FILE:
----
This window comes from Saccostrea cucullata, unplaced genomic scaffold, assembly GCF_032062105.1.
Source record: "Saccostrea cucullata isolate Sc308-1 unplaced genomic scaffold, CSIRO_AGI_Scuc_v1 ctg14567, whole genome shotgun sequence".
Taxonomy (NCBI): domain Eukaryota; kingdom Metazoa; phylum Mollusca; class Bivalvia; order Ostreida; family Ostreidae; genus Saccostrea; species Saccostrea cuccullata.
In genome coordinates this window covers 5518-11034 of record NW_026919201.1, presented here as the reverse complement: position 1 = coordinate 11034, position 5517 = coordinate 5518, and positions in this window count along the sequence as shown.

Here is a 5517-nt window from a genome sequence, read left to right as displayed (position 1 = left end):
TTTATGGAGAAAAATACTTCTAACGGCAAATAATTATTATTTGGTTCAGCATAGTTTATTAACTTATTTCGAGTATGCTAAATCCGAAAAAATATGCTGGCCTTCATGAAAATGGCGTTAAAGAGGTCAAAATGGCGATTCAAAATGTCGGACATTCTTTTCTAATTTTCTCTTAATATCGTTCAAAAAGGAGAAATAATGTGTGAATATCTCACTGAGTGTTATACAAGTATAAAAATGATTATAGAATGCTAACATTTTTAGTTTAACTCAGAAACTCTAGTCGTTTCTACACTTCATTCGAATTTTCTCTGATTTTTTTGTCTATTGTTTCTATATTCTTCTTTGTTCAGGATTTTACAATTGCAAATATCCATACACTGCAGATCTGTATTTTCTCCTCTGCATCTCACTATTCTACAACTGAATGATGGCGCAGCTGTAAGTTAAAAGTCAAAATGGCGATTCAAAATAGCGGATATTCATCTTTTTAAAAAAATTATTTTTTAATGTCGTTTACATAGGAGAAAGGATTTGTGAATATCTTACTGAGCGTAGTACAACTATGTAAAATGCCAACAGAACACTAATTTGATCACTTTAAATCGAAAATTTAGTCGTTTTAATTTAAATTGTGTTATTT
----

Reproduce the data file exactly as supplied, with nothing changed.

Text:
This window comes from Saccostrea cucullata, unplaced genomic scaffold, assembly GCF_032062105.1.
Source record: "Saccostrea cucullata isolate Sc308-1 unplaced genomic scaffold, CSIRO_AGI_Scuc_v1 ctg14567, whole genome shotgun sequence".
Taxonomy (NCBI): domain Eukaryota; kingdom Metazoa; phylum Mollusca; class Bivalvia; order Ostreida; family Ostreidae; genus Saccostrea; species Saccostrea cuccullata.
In genome coordinates this window covers 5518-11034 of record NW_026919201.1, presented here as the reverse complement: position 1 = coordinate 11034, position 5517 = coordinate 5518, and positions in this window count along the sequence as shown.

Here is a 5517-nt window from a genome sequence, read left to right as displayed (position 1 = left end):
TTTATGGAGAAAAATACTTCTAACGGCAAATAATTATTATTTGGTTCAGCATAGTTTATTAACTTATTTCGAGTATGCTAAATCCGAAAAAATATGCTGGCCTTCATGAAAATGGCGTTAAAGAGGTCAAAATGGCGATTCAAAATGTCGGACATTCTTTTCTAATTTTCTCTTAATATCGTTCAAAAAGGAGAAATAATGTGTGAATATCTCACTGAGTGTTATACAAGTATAAAAATGATTATAGAATGCTAACATTTTTAGTTTAACTCAGAAACTCTAGTCGTTTCTACACTTCATTCGAATTTTCTCTGATTTTTTTGTCTATTGTTTCTATATTCTTCTTTGTTCAGGATTTTACAATTGCAAATATCCATACACTGCAGATCTGTATTTTCTCCTCTGCATCTCACTATTCTACAACTGAATGATGGCGCAGCTGTAAGTTAAAAGTCAAAATGGCGATTCAAAATAGCGGATATTCATCTTTTTAAAAAAATTATTTTTTAATGTCGTTTACATAGGAGAAAGGATTTGTGAATATCTTACTGAGCGTAGTACAACTATGTAAAATGCCAACAGAACACTAATTTGATCACTTTAAATCGAAAATTTAGTCGTTTTAATTTAAATTGTGTTATTT